Consider the forging of a sword. If I own some raw metal (because I mined it from ground I owned), then I own the same metal after I have shaped it into a sword. I do not need to rely on the fact of creation to own the sword, but only on my ownership of the factors used to make the sword.73 And I do not need creation to come to own the factors, since I can homestead them by simply mining them from the ground and thereby becoming the first possessor. On the other hand, if I fashion a sword using your metal, I do not own the resulting sword. In fact, I may owe you damages for trespass or conversion.
Creation, therefore, is neither necessary nor sufficient to establish ownership. The focus on creation distracts from the crucial role of first occupation as a property rule for addressing the fundamental fact of scarcity. First occupation, not creation or labor, is both necessary and sufficient for the homesteading of unowned scarce resources.
One reason for the undue stress placed on creation as the source of property rights may be the focus by some on labor as the means to homestead unowned resources. This is manifest in the argument that one homesteads unowned property with which one mixes one’s labor because one “owns” one’s labor. However, as Palmer correctly points out, “occupancy, not labor, is the act by which external things become property.” By focusing on first occupancy, rather than on labor, as the key to homesteading, there is no need to place creation as the fount of property rights, as Objectivists and others do. Instead, property rights must be recognized in first-comers (or their contractual transferees) in order to avoid the omnipresent problem of conflict over scarce resources. Creation itself is neither necessary nor sufficient to gain rights in unowned resources. Further, there is no need to maintain the strange view that one “owns” one’s labor in order to own things one first occupies. Labor is a type of action, and action is not ownable; rather, it is the way that some tangible things (e.g., bodies) act in the world.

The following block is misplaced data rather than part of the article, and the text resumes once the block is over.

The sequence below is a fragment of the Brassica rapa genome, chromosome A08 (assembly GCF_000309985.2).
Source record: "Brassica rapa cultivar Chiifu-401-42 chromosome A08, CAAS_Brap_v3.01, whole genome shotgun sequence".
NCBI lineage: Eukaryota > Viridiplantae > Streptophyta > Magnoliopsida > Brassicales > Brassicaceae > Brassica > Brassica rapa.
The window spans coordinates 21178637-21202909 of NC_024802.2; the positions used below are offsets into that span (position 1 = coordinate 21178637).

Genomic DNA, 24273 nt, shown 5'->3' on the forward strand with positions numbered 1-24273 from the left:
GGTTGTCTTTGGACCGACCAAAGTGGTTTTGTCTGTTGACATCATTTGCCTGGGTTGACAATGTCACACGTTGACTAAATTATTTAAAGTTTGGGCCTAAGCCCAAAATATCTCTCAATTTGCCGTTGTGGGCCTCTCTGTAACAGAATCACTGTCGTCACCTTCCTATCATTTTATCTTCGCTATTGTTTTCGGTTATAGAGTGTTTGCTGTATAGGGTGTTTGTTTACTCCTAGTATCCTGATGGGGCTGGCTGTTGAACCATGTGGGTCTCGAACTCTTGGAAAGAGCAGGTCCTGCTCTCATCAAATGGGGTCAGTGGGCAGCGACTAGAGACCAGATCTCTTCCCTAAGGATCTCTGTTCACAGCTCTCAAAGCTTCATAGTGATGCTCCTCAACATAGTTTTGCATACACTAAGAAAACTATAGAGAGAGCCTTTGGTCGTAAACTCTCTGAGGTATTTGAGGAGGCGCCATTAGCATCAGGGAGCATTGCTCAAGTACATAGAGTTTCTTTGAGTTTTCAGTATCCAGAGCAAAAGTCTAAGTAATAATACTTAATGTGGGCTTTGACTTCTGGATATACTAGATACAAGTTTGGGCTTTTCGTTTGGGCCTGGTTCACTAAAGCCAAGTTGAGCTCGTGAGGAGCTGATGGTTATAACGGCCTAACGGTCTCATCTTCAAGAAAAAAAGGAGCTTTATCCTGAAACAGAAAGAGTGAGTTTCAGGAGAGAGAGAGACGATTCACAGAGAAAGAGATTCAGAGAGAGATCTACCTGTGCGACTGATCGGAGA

The problem with the natural rights defense of IP, then, lies in the argument that because an author-inventor “creates” some “thing,” he is “thus” entitled to own it. The argument begs the question by assuming that the ideal object is ownable in the first place; once this is granted, it seems natural that the “creator” of this piece of property is the natural and proper owner of it. However, ideal objects are not ownable. [...] . It is not because the labor must be rewarded, nor because we “own” labor and “therefore” its fruits. In other words, creation and labor-mixing indicate when one has occupied—and, thus, homesteaded—unowned scarce resources.
This is why the expression "intellectual property" is a misnomer. Ownership stems from occupancy, not labor. Labor is neither a necessary, nor a sufficient condition to own the products of it. For once, you can toil away making statues with others' marble blocks, they still aren't your statues, no matter how much labor you put into them. And finally, ideas are impossible to own, because they are not scarce and cannot be occupied.
More quotations in the fabulous book Against Intellectual Property.